Strategic and generational factors help explain Al Gore, who claimed to represent “the people against the powerful” in his 2000 campaign against George W. Bush. Compared to a Yale graduate, son of a former president and grandson of a senator, perhaps Mr. Gore – Harvard graduate, past vice president and son of a senator – was among the ordinary people. . But Richard Nixon, an object of baby boomer hatred, opposed the status quo as bitterly as any hippie. The refusal to accept responsibility is not just a boomer’s quirk. Its roots are deeply rooted in American culture.
Consider “Mr. Smith Goes to Washington, ”the famous 1939 film directed by Frank Capra. The plot depicts an honest man who exposes the corruption of officials and civic institutions to great personal risk. Jeff Smith’s belief that real power lies elsewhere than in legal authority makes him an outcast in the movie’s Senate clubby. But he would have been quite comfortable with the cable news.
The film was effective because it depicted even older myths. Smith is compared to Honest Abe, the humble rail divider who overthrew the power of slaves by announcing the axiomatic truth of human equality. The reality, however, is that Abraham Lincoln was a railroad lawyer and party activist who displayed extraordinary ability in behind-the-scenes transactions and bureaucratic oversight. He was a successful president because he was part of the political club – or at least knew how to join.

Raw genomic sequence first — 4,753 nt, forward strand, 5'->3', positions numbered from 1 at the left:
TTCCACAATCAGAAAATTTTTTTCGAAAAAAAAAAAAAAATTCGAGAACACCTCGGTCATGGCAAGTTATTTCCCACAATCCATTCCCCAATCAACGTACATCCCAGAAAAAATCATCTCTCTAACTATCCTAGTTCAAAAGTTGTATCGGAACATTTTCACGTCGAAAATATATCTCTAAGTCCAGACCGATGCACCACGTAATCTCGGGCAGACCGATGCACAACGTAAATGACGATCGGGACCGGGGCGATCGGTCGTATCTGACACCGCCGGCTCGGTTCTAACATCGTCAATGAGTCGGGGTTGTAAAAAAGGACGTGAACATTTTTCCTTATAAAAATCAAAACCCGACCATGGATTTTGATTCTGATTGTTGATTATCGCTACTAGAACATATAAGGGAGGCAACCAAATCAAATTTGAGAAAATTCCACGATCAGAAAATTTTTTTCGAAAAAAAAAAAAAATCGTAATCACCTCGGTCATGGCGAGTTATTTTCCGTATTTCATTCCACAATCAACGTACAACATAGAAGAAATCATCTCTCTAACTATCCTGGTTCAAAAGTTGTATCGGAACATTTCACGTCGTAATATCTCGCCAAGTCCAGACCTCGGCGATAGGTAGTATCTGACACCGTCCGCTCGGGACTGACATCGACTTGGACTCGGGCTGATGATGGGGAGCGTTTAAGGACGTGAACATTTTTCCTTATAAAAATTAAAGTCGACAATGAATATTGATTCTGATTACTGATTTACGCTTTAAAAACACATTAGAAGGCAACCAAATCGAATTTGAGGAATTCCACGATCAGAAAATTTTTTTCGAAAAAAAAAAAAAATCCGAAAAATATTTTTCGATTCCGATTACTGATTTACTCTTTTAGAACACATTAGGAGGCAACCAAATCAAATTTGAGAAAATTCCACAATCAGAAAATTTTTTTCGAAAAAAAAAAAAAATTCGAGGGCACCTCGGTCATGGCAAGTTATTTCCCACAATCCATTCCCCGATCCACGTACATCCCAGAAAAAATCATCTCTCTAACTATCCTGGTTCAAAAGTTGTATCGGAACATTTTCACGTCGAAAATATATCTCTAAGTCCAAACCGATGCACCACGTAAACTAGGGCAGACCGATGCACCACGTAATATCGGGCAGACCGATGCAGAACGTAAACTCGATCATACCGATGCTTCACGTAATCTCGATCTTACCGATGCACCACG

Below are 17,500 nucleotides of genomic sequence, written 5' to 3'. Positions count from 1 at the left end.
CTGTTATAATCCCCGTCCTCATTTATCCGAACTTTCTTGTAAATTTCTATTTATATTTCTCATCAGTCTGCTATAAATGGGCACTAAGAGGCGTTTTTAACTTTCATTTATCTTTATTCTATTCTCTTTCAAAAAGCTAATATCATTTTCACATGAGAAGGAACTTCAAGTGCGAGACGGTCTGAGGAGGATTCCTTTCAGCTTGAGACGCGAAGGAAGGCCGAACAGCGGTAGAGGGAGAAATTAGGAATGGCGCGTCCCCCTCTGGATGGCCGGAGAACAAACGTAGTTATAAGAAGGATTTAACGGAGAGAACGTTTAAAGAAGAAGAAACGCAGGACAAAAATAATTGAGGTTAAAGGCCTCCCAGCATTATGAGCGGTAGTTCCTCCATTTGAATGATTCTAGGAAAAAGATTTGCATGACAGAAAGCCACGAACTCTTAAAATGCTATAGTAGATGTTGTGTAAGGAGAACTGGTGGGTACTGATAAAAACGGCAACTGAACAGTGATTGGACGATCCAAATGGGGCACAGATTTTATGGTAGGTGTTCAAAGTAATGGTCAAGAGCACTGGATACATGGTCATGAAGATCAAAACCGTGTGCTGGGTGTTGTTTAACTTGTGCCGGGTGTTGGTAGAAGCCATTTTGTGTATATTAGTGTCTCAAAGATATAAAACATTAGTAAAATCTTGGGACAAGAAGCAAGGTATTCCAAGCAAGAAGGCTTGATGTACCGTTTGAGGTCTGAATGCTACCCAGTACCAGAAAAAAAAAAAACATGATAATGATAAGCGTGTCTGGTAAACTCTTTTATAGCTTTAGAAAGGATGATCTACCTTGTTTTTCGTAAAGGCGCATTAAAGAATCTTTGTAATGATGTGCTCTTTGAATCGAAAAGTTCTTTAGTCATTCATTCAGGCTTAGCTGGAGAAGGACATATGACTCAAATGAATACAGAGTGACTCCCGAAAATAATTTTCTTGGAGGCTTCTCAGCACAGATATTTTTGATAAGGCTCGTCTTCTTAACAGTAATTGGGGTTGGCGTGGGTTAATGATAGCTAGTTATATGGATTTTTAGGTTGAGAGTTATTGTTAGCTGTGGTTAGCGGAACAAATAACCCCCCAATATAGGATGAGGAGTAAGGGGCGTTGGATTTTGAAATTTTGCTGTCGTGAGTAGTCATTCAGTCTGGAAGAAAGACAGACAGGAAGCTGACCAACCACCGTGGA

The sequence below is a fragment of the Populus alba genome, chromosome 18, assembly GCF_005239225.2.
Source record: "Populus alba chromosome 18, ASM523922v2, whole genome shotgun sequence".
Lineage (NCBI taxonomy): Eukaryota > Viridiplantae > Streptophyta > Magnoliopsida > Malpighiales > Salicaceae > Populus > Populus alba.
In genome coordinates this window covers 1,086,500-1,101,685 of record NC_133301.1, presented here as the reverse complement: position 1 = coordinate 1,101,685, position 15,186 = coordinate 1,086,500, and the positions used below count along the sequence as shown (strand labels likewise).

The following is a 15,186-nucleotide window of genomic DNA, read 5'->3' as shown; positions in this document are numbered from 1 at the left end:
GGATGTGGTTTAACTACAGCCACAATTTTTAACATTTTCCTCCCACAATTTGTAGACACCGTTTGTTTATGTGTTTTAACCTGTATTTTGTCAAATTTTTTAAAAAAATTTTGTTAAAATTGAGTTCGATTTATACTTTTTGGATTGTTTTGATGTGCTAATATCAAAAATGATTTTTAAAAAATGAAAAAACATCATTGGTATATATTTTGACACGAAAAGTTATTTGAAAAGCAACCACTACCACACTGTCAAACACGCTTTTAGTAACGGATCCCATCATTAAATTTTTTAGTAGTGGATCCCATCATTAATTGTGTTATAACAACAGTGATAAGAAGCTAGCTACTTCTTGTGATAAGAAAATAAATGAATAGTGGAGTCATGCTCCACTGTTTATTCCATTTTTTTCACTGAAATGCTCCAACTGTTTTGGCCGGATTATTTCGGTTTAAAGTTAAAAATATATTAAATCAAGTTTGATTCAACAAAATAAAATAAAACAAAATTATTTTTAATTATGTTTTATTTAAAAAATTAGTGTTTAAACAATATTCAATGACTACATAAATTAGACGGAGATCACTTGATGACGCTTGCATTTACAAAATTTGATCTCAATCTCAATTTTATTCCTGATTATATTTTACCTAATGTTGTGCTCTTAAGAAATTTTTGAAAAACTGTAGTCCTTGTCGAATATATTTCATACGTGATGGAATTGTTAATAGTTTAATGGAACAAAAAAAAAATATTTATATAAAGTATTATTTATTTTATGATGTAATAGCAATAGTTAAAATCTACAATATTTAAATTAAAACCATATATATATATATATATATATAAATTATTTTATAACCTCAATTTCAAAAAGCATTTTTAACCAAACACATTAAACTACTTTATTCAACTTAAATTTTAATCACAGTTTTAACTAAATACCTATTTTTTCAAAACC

In some ways, identifying Americans with idealistic rebels is an advantage. There are good reasons to be skeptical of career politicians and entrenched elites. Even when they don’t have all the answers, strangers can draw attention to unrecognized issues.
This skepticism becomes dangerous, however, when it pits unconventional affect and good intentions against the practical demands of government. The defining task of politics is not to speak the truth to power. It is using power to achieve common goals.
In his 1919 lecture “Politics as a vocation”, sociologist Max Weber argued that commitment to moral principles must be combined with an “ethics of responsibility” which aims to produce results through negotiation, compromise, institutional know-how. Our cult of the outsider makes this balance impossible.
It is difficult to change deeply rooted cultural trends. But there are strategies that could help us reconcile the performance of disruption with the demands of accountability.